The invisible water resource
In the scientific journal Earth Science Reviews, geologists Nils Moosdorf and Till Oehler from the Leibniz Center for Tropical Marine Research (ZMT) report on a particular natural phenomenon that has so far received little attention in science: submarine groundwater sources. Their usefulness and cultural value are considerable for many coastal dwellers.
Olhos de Agua (translated as “water eyes”) is a popular resort in Algarve, Portugal. The name is derived from a particular natural phenomenon: On the beach, at low tide, freshwater pours out continuously on the beach at low tide.
Freshwater also bubbles in the North Sea, in the Wadden area near Sahlenburg at the southern end of the beach, for instance. In both cases, they are sea-level groundwater, which has been paved by rocks or sand layers, and flows along the slope to the sea. There, it often seeps out near the water line, but can also be released at depths of up to 50 meters, as is the case in front of the Croatian island of Braç. Such sources are found mainly in karstic coastal areas with porous limestone.
Submarine freshwater sources are widespread, but they are easily overlooked. They have so far received little attention from the scientific community. "Without good reason," commented Moosdorf, a geologist at ZMT.
"According to estimates so far, these specific sources account for up to 10% of the water that is introduced into our planet by the rivers."
He is researching the importance of this water resource for humans and coastal ecosystems.
Together with his team, he went on a search for the underwater freshwater springs, and found them – in historical writings, travel guides, dive magazines, newspaper articles and oral traditions from all over the world.
The springs were often used as drinking water, as in Bahrain in the Persian Gulf. That "a person can dive there with a drinking tube into the sea and fill it with fresh drinking water" has been reported in documents from the 15th century.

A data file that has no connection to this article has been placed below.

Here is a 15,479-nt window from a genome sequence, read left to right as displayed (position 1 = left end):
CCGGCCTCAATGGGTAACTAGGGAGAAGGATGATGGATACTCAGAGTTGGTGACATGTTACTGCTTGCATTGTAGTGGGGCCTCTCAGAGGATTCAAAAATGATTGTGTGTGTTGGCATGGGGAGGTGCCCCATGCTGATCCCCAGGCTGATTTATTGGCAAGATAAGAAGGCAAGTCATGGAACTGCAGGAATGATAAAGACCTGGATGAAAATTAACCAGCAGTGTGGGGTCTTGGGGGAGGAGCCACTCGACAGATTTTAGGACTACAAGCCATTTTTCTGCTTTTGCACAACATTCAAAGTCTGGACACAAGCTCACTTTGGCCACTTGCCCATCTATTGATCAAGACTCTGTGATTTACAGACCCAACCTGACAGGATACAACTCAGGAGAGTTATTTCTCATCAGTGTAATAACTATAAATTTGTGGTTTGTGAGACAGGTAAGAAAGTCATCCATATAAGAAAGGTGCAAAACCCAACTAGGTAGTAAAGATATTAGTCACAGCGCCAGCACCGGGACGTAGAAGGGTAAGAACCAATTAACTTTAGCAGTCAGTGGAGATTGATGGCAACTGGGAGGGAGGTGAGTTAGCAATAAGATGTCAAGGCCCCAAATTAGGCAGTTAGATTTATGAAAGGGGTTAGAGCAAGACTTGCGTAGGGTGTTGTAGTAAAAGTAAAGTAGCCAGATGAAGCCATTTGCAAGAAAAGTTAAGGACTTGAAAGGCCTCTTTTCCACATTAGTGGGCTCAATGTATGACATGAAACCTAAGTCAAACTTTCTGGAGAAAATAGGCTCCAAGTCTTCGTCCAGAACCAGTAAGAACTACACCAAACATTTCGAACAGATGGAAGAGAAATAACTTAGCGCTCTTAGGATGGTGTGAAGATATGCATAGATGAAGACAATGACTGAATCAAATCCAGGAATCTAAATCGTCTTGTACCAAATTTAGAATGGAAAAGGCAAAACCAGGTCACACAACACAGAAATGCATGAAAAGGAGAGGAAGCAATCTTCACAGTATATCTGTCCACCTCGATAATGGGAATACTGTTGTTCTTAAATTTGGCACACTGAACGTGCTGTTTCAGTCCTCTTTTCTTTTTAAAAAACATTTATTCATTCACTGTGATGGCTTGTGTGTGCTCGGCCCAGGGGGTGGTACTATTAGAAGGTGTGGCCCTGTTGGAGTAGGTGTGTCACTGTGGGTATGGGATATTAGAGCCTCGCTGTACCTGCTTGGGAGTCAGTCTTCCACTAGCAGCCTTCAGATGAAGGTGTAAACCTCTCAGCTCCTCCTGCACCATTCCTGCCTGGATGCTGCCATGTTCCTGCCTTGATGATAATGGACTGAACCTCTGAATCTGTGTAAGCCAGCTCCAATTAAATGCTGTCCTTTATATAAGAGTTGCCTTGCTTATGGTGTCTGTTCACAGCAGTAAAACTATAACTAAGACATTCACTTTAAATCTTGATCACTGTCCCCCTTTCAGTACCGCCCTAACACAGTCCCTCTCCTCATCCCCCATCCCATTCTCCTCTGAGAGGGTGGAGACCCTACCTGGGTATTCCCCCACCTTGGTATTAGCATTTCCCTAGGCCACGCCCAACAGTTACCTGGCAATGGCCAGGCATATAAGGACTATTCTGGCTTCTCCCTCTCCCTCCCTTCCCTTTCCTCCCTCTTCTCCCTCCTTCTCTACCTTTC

In island states with water scarcity, such as Tahiti or Fiji, the populace still reverts to such sources when the water supply collapses. Often, the precious rainwater is collected in cisterns and is only available for drinking; if water is needed for washing, one gets it from freshwater sources on the beach.
"The sources are mostly particularly nutrient-rich and attract a lot of fish like the 'Wonky holes' off Australia. These are therefore hotspots for fishermen and divers,” said Moosdorf. "In Japan, oysters from aquaculture grow very well near such sources."
In Peru, water is still being pumped from submarine sources into trucks and distributed on land; in Greece, it is used for the irrigation of fields. In the 1990s, Florida planned the exploitation of submarine freshwater fields on a grand scale, as pipeline water became scarce in the metropolis region of Miami. One of the larger springs there is currently delivering about 40 m³ fresh water per second.
"Freshwater, which simply bubbles in the sea, has something magical and inspires the imagination of the people," said Moosdorf. "In many places, submarine sources of groundwater have a great sense of meaning and culture for people. In ancient Greece, for example, horses were sacrificed to the sea god Poseidon at Argos."
Moosdorf also reported that in Bali, the Hindu sea temple Tanah Lot was built on a freshwater source. Every year, two million people make their way there to be blessed with the water.
However, despite its important role, submarine sources are now under threat; with wells on land hastening their extinction. Other places contaminate the spring water with untreated sewage and residues from agriculture. This affects not only the people who use the sources for drinking, but also coastal ecosystems such as coral reefs growing near them. In addition, the sea level rise will also influence the hydraulic conditions for the preservation of submarine groundwater sources.
"Only upon closer inspection is the unique value of this invisible water resource revealed, so scientists and coastal managers should always keep them in mind," Moosdorf commented.
For further Information see: Moosdorf, N., and T. Oehler: "Societal use of fresh submarine groundwater discharge: An overlooked water resource." Earth-Science Reviews (2017).